QUESTION: Hi. Lalit Jha from PTI, Press Trust of India.
MS ORTAGUS: Yes.
QUESTION: Follow up on the topper on India.
MS ORTAGUS: Yes.
QUESTION: You said that you expect the relationship to reach a new height in the years to come. If you can elaborate on that, which areas do you think you would focus on and where do you want to reach there?
MS ORTAGUS: I think that I’ll largely leave that for the White House and for the President to say. I think, again, we – as we said yesterday, that we’re confident in the fairness and the integrity of the Indian elections. They are a crucial partner for us on many areas, especially counterterrorism, and we – I’ll defer you over to the White House for that, for specific policy areas that we might be able to advance. But again, I think it’s – we are certainly underscoring today a historic democratic movement of at least 600 million people voting. I think it’s pretty amazing.
QUESTION: Thank you.
MS ORTAGUS: Yeah. Hey, Courtney.
QUESTION: A follow up on that question. The Indian ambassador told us today that the government has halted its imports of Iranian oil, but that they are still looking for alternative sources. And we’ve been told that the U.S. was working to help identify those for countries that no longer have SREs. What’s the status of that?
MS ORTAGUS: Right. And no SREs because we’re going to zero. So in terms of the specific help that we may or may not be giving the Indian Government, I’d have to get back to you on that and talk to the team. I would just say that our messaging writ large, as it relates to these is – as it relates to the oil is that we should all be getting to zero. When we withdrew from the JCPOA a year ago – I think we said this yesterday – that we said and telegraphed very publicly that that was our intention. And so that’s something that we’ve been consistent about for the past year, and we certainly appreciate the reports that we’ve seen of the countries that are complying with U.S. sanctions and getting to zero, as is mandated by our sanctions.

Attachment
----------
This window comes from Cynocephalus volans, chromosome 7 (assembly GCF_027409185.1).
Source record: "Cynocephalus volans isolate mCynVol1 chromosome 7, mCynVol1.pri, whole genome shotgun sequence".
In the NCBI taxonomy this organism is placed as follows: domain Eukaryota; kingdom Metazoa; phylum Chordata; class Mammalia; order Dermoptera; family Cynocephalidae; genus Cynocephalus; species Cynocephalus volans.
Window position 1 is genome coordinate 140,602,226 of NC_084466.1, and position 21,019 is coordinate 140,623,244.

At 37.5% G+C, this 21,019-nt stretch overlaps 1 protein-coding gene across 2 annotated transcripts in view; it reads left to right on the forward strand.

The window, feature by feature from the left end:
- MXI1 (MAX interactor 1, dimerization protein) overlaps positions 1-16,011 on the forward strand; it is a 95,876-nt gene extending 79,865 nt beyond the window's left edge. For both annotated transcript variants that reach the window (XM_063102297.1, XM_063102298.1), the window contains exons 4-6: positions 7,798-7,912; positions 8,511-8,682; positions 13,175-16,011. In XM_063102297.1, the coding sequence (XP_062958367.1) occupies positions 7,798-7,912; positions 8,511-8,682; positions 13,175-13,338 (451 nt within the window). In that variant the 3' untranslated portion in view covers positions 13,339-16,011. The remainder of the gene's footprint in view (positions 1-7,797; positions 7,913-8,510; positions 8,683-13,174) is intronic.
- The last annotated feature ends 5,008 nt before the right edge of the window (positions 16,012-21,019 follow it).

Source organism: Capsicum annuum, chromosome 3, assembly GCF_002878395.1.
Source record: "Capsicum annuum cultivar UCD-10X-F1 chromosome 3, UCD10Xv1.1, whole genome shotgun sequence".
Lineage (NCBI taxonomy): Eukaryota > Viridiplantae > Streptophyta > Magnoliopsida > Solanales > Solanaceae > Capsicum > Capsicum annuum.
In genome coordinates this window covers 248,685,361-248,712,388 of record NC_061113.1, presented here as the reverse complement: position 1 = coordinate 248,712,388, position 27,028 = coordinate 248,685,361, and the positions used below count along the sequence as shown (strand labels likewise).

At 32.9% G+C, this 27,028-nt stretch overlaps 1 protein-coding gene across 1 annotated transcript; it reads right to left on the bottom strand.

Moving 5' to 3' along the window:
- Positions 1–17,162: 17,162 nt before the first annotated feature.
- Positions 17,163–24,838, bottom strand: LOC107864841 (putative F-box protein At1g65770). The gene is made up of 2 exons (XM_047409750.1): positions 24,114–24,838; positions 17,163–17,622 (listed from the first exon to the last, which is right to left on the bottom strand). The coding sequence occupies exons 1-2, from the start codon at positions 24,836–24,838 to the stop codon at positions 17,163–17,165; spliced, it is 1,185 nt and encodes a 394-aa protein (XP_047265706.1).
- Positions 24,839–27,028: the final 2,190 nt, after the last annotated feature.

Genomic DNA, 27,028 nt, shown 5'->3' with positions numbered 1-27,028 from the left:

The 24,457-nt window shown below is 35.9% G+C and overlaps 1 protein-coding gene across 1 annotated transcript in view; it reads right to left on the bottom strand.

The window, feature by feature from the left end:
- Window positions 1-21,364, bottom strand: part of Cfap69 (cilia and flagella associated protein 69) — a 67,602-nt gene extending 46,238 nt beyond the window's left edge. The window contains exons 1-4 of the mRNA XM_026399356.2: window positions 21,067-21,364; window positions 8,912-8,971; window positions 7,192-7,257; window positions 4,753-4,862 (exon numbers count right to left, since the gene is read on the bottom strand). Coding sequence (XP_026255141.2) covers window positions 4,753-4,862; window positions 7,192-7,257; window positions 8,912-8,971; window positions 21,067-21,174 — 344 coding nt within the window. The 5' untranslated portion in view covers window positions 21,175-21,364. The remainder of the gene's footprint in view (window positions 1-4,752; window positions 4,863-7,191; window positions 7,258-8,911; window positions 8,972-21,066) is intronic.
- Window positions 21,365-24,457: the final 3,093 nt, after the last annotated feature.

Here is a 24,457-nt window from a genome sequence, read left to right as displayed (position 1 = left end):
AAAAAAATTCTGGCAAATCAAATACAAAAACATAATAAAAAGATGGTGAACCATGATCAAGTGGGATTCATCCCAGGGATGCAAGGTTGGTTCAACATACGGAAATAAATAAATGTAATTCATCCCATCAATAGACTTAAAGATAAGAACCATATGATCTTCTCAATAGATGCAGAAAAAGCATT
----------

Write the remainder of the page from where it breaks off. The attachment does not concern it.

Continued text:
QUESTION: But is there a concern that —
QUESTION: Sorry. That —
MS ORTAGUS: That’s okay.
QUESTION: — that absent intervention or location of alternative sources of energy that countries could find themselves in a rough position and have to revert?
MS ORTAGUS: I don’t – no, because it’s something that we’ve been talking about with our allies and partners for quite some time. This wasn’t – this was not something that happened overnight. It was something that we’ve been telegraphing quite publicly for the past year. So I don’t – I think that’s all I have on that.
QUESTION: On the SREs, when the exemptions or exceptions expired, were there any shipments in transit or about to be in transit delivered to importers after they would be covered by sanctions that were not, that didn’t – did not draw sanctions?
MS ORTAGUS: That – so this whole discussion that you’re asking for is quite technical. I’m very aware of it. I think I’d probably prefer to get a more technical expert than I am on this to answer that question for you, so happy to follow up with that.
QUESTION: Just the long and short of it is – because the question is: Was there activity that was sanctionable that you guys basically chose to ignore or to not respond to after these – after the expiration of the waivers?
MS ORTAGUS: Yeah, I’m not aware of that, but I’ll certainly get back to you on it.
QUESTION: Would you say today that the eight countries are now respecting your ban on Iranian oil exports?
MS ORTAGUS: Not just the eight countries. We – yeah.